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April 9, 2012


Bloomberg on Business Analytics

by Ravi Kalakota

Interested in slicing, dicing, measuring, and analyzing data for customer and business insights?

According to a recent survey by Bloomberg, 97% of companies with revenues of more than $100 million are using some form of business analytics, up from 90% just two years ago.

While businesses have embraced the idea of fact-based decision-making, a steep learning curve remains. Only one in four organizations believes its use of business analytics has been “very effective” in helping to make decisions. Data is not just ignored but often discarded in many organizations as the business users can’t figure out how to extract signal from data noise.

This is a far cry from the current hype around analytics and big data, raising the questions: 

These are questions that managers must ponder as they rampup investments. Many companies start their analytics journey by executing one or two projects of small scope.

That may be fine at the outset, but in order to address the larger performance improvement issues, companies need to move up the maturity curve from repeatable to defined and then to managed and optimized.

What is the focus? BI vs. Business Analytics

Business Intelligence:

  • focus is on retrieval and delivery of data
  • monitoring and identifying exceptions
  • limited variability, ambiguity, uncertainty
  • reporting, dashboards, scorecards, OLAP for bounded exploration and analysis

Business Analytics:

  • focus is on generation of new data, insight/foresight
  • exploring data, finding insights
  • expect uncertainty and probability and pattern rather than specific data
  • computational and probabilistic techniques

Most firms are doing business intelligence but think they are doing analytics.

Research Insights

The following are research insights highlighted by the survey sample of 930 respondents:

  • Business analytics is still in the “emerging stage.” While analytics has gone mainstream, most organizations still rely on traditional technology. Spreadsheets are the number-one tool used for business analytics.
  • Enterprises – small, mid, large, mega — have been collecting tons of data. They are dying to get more insights from it because it’s too much of a pain to extract anything from the databases.
  • Organizations are proceeding cautiously in their adoption of analytics. Use of business analytics within companies has grown over the past year, but at a moderate rate. Analytics also tend to be used narrowly within departments or business units, not integrated across the organization.
  • Intuition based on business experience is still the driving factor in decision-making. Analytics is used as part of the decision process at varying levels, depending on the organization.
  • Companies are looking to analytics to solve big issues, with the primary focus on money: reducing costs, improving the bottom line, and managing risks.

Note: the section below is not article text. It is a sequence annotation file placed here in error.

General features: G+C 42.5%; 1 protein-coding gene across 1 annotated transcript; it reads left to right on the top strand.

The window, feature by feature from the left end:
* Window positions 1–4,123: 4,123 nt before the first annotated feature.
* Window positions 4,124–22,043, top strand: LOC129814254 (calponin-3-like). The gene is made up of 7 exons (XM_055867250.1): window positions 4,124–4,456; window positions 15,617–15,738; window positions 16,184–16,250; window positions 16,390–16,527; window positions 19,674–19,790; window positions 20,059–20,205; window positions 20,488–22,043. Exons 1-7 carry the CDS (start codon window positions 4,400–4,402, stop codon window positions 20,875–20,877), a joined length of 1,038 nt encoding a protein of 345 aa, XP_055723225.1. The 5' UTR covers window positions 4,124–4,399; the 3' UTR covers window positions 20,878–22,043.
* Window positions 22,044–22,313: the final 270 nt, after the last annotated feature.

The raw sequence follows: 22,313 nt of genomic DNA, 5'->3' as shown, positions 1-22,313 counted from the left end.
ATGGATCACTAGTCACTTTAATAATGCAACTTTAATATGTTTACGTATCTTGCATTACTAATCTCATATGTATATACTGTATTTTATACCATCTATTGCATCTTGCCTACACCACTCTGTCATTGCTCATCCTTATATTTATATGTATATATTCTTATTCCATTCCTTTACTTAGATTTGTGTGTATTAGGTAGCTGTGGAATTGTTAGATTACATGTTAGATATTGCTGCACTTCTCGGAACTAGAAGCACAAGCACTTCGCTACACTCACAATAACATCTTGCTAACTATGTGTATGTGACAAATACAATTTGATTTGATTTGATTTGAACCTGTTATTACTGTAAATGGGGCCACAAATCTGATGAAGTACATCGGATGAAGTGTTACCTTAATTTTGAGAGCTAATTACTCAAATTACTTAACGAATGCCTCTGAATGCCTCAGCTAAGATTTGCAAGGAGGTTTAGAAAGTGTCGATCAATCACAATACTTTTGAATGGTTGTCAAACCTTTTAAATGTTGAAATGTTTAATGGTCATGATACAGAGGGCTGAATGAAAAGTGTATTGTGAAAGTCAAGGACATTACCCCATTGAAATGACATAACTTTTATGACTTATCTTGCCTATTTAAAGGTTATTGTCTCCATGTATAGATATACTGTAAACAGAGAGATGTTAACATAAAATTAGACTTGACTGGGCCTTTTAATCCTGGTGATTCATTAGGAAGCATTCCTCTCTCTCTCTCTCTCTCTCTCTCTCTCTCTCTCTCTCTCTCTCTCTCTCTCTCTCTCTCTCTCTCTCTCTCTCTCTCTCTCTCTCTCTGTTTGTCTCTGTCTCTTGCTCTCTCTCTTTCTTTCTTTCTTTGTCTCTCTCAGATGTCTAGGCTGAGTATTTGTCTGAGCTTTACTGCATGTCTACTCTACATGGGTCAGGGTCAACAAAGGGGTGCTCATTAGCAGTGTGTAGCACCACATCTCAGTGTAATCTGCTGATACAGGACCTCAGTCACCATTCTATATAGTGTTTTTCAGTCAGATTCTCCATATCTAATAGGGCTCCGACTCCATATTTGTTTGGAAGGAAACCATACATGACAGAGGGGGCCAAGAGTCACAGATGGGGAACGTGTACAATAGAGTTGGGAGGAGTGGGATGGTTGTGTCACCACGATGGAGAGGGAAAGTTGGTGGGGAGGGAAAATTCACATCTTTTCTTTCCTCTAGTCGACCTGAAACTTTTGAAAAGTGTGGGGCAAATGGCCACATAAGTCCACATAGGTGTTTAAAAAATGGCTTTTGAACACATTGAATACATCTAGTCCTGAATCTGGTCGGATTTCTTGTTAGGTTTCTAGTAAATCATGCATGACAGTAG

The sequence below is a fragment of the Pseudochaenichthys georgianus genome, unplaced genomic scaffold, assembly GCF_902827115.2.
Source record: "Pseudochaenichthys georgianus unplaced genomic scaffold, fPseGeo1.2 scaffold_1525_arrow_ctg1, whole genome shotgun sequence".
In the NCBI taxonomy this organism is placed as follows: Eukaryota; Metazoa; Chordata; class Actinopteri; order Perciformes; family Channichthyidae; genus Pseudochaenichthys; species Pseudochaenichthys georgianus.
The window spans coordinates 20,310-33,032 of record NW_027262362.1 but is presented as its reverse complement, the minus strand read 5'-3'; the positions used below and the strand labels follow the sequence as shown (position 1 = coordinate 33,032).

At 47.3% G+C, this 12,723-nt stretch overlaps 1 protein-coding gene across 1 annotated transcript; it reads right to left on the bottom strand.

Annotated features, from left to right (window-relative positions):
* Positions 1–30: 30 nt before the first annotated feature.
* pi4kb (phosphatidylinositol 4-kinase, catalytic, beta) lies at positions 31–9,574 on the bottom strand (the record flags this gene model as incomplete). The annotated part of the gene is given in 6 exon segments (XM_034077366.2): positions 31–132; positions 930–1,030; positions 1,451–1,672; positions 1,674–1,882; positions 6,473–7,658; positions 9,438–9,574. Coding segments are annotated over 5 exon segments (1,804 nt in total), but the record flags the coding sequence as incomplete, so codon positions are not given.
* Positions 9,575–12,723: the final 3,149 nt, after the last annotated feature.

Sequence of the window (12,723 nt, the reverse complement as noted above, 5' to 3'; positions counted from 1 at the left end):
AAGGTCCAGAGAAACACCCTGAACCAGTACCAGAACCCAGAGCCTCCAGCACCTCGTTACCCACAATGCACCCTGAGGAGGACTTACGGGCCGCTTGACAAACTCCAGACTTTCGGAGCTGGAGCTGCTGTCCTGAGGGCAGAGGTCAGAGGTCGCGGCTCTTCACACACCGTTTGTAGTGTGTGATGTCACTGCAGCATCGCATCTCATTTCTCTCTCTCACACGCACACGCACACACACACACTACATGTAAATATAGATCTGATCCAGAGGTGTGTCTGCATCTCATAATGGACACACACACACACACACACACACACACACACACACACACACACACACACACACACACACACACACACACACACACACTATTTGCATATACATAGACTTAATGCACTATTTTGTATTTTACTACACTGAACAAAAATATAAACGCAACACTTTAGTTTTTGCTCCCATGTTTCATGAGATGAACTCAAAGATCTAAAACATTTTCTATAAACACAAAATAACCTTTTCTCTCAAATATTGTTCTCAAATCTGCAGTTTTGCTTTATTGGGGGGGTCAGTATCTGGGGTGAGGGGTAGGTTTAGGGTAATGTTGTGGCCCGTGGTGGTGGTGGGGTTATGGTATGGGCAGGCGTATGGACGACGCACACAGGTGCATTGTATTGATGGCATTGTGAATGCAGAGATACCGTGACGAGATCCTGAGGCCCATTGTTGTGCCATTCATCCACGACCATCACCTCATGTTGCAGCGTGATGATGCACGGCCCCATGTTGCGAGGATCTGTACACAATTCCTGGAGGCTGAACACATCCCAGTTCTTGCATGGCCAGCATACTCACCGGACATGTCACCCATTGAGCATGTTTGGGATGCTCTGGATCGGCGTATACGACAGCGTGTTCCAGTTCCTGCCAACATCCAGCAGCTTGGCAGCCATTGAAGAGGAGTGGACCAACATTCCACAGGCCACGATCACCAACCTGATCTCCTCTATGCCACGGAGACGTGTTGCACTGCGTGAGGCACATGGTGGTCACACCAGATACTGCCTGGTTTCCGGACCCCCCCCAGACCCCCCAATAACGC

• Data is the number-one challenge in the adoption or use of business analytics. Companies continue to struggle with data accuracy, consistency, and even access.
  • Many organizations lack the proper analytical talent. Businesses that struggle with making good use of analytics often don’t know how to apply the results.
  • Culture plays a critical role in the effective use of business analytics. Companies that have built an “analytics culture” are reaping the benefits of their analytics investments.
  • The real problem is changing the organization so that it more readily challenges the rationale for decisions, uses data to back up the discussion, and generates explanations.

Nothing earth shattering here….Like all innovation, adoption will take time and require significant organizational changes across toolsets, skillsets and mindsets. But make no mistake, companies that don’t embrace analytics in a fast paced competitive environment will be left behind. Take for instance Financial Services industry.  The sector continues to undergo massive structural change due to de-risking, ongoing regulatory changes (e.g. Dodd-Frank act, Basel 3), curbs on leverage, competition to cash-cows like credit-cards and a massive shift to online banking. This is driving skyrocketing demand for predictive models and creating an unprecedented need for data agility.

What Is Your “Analytics Maturity ”?

In order to change, you have to baseline first – what is your analytics maturity.  The business analytics maturity curve represents the arc of progression every company moves along. Maturity levels are measured by your level of experience, the implementation and support strategies you use, and your degree of sophistication around data.

Analytics maturity can be assigned to one of the following four groups:

  1. Reactive businesses engage in business analytics only in a reactionary mode, e.g., by complying with a customer request or in response to competitive pressure.
  2. Responsive companies are engaging in business analytics, but mostly as separate, one-off projects.
  3. Proactive organizations have established processes, infrastructure, and resources to support business analytics in a programmatic manner.
  4. Aggressive companies aggressively expand analytics capability as an important growth opportunity and encourage their customers to adopt it.

Which type of organization do you belong to? Where do you want to be?

Notes and References

Source: Bloomberg Businessweek Research Services study, conducted among 930 businesses across the globe in various industries. Focus of the study is to provide insight into the current state of business analytics in today’s organizations. Also examine the challenges companies face when using analytics, and explore tactics favored by companies who have succeeded in using analytics more effectively than their peers.

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